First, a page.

Saturday, 30 October 2010

MRCP revision battle 37.2: DVT/PE in pregnancy

It is one of those unfortunate situations: pregnancy makes DVT/PE more likely (increases risk around 6x), but the presence of a fetus also makes your preferred investigative tests more risky.

Risk is more increased if:
  • >35 yrs
  • higher parity
  • raised BMI
  • smoker
  • sickle cell
  • anaemic
  • dehydration
  • not blood group O

The consensus on management of ?PE in pregnancy seems to be:
  • CXR in all cases
  • compression doppler in all cases - if this shows DVT you can just treat without needing to investigate further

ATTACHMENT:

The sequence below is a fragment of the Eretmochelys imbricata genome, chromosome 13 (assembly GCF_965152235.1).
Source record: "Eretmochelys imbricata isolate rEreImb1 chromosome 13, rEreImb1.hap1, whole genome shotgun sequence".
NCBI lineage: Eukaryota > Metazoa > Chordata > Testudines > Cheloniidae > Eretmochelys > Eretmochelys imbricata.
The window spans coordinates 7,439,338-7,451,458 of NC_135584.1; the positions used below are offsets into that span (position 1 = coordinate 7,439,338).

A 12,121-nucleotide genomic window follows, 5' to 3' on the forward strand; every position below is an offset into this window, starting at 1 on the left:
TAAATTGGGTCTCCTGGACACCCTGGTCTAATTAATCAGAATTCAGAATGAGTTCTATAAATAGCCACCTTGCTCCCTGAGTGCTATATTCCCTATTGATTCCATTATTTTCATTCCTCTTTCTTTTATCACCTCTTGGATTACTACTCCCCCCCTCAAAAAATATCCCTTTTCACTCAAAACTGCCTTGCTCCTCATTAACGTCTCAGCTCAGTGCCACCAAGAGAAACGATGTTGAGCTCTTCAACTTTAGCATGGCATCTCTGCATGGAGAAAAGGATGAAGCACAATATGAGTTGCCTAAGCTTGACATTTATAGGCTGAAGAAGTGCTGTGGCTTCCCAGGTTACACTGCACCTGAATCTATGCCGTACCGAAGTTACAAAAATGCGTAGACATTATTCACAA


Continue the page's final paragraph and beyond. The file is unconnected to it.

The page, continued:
In terms of the next investigation if you clinically suspect PE but the doppler is normal there is a lack of consensus:
  • CTPA delivers 10-30% less radiation to the fetus but
  • V/Q scan causes less radiation to the maternal breast tissue

In general CTPA seems to 'win'

Note that d-dimer is usually 'normal' in the first trimester of pregnancy, rises in the second to third and then returns to baseline at 4-6 weeks post-partum.  However, it is generally not recommended as an investigation in pregnant women.

Treatment for DVT/PE in pregnancy is LMWH, continued for 6 months (with at least 6 weeks of anticoagulation post-partum)

For the really keen:

Next... MRCP revision battle 37.3...